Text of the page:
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Australia's federal government is allotting half a billion dollars to help protect the Great Barrier Reef from climate change and other treats.

Australia Environment Minister Josh Frydenberg said large amounts of sediment, nitrogen and pesticide run-off are also destroying the Great Barrier Reef.

"We want to ensure the Reef's future for the benefit of all Australians, particularly those whose livelihood depends on the Reef", the government said in a Sunday statement. This is devastating, because not only is the Great Barrier Reef lovely to admire, the coral reefs are also home to endangered species including the large green turtle.

But researchers and wildlife activists caution that the 1,400-mile-long Great Barrier Reef is now confronting a massive collapse as the global warming raises the water temperature and the acidity of the ocean, resulting in widespread coral bleaching. The investment also involves the implementation of some lab-grown corals which are more resistant to global warming, in comparison with naturally-grown corals.

Climate change also affected the creatures that live in the reef system.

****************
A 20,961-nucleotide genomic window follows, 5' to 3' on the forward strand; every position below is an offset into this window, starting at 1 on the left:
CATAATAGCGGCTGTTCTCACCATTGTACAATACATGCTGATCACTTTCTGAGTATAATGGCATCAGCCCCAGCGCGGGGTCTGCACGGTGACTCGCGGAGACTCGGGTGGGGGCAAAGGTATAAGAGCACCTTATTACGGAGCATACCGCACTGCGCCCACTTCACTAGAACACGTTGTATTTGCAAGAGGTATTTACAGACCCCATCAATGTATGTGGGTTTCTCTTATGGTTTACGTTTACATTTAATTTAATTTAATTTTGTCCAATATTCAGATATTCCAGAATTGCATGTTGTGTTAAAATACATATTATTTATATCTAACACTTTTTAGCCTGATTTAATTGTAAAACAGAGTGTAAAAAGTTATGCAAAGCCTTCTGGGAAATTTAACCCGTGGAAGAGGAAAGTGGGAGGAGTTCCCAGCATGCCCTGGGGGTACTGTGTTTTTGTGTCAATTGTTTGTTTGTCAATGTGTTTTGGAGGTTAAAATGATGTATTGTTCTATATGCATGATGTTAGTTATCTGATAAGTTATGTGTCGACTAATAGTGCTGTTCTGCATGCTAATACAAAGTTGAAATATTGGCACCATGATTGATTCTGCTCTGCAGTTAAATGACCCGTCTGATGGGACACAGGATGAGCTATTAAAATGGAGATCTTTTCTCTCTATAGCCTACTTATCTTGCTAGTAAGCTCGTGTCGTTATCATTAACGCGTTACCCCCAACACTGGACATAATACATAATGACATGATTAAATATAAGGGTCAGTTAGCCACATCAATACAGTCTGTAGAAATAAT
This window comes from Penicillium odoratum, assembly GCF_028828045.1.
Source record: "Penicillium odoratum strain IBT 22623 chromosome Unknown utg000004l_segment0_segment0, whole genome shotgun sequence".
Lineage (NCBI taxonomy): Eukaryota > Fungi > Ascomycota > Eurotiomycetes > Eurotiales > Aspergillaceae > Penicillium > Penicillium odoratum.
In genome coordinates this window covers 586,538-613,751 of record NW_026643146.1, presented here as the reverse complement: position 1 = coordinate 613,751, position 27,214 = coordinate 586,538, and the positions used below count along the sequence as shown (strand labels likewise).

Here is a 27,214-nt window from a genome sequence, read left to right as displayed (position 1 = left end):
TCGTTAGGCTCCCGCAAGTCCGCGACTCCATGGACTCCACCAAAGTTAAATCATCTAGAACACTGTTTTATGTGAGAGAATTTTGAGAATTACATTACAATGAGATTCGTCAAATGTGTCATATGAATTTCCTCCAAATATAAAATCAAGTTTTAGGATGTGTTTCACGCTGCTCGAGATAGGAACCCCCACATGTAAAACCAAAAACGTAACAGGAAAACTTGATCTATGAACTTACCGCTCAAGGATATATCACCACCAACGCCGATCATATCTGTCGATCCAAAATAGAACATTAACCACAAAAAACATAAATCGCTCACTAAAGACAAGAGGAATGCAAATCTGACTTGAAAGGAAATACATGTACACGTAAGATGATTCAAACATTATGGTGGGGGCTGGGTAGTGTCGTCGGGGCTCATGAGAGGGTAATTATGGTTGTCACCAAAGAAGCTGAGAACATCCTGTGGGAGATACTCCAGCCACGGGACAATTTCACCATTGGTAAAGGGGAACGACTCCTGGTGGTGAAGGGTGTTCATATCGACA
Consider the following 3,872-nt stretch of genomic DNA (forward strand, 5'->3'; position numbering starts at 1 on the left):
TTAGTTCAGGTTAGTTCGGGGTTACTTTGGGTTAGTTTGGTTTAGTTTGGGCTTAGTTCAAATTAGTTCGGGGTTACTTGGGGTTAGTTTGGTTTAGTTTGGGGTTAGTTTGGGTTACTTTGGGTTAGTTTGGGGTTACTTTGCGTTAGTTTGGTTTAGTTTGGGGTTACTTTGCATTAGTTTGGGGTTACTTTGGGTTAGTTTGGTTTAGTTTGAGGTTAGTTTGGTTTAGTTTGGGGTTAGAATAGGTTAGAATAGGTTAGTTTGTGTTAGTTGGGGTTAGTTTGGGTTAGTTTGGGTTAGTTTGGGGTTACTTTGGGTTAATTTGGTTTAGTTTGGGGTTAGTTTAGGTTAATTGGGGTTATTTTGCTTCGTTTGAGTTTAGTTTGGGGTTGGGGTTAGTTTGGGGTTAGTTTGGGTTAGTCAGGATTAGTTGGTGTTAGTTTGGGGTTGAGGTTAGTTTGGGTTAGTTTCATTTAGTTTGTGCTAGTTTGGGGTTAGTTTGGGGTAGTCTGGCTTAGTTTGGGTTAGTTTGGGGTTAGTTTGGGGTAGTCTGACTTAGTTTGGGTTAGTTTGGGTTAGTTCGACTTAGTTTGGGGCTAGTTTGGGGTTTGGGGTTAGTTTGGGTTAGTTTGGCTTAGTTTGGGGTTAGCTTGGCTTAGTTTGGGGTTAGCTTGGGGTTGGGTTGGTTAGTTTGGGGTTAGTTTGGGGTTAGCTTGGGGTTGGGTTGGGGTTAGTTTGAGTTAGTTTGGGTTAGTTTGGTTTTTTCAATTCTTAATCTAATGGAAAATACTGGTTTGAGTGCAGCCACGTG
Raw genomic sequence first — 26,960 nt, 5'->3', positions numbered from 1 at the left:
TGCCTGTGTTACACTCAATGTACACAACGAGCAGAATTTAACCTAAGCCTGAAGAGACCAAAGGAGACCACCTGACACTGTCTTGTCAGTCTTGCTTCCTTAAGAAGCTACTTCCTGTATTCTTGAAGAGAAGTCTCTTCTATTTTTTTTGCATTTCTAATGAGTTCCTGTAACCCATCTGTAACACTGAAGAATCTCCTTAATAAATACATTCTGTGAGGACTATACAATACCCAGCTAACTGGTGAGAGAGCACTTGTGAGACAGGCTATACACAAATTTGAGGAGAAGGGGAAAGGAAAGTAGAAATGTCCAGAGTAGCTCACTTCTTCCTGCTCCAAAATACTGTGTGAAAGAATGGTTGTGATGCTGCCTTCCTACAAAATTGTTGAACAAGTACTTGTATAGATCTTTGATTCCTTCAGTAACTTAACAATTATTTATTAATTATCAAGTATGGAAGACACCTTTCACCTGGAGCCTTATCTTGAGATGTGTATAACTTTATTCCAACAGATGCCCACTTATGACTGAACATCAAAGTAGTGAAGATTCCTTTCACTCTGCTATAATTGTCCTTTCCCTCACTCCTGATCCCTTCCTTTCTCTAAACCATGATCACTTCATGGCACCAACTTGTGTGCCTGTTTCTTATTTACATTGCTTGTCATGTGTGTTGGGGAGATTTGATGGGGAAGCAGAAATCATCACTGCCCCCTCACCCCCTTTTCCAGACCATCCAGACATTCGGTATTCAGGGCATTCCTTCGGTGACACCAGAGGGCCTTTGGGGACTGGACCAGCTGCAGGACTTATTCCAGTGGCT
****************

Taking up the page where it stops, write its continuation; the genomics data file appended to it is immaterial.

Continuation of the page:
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The Australian Government's largest single investment for the Reef sees a $443.3 million partnership with the Great Barrier Reef Foundation to invest in projects to tackle key risks to the Reef and seek co-funding from private investors and philanthropists.

The money will be spent on reducing water pollution from agriculture, fighting coral-killing crown-of-thorns starfish, community engagement, reef monitoring, and research on climate adaptation.

There's no question these efforts will improve the health of this massive reef. We'll be putting money towards better data management so that we understand better what's happening at the Reef, so that we can deal with the challenges. That process makes the coral reefs become white while eliminating their main energy source.

Back-to-back bleaching events in 2016 and 2017 have devastated a 1,500 km (900 miles) stretch of the UNESCO World Heritage Site. However, the 2016 bleaching event is the worst ever recorded and it has mainly impacted the northern part of the reef.

So this study involved revisiting the same reefs where we documented the bleaching in March, nine months later. It's even visible from space. The reef is worth an estimated $3.7 billion to the Australian economy through fishing and tourism each day. Globally, the reefs form nurseries for a quarter of the world's fish.


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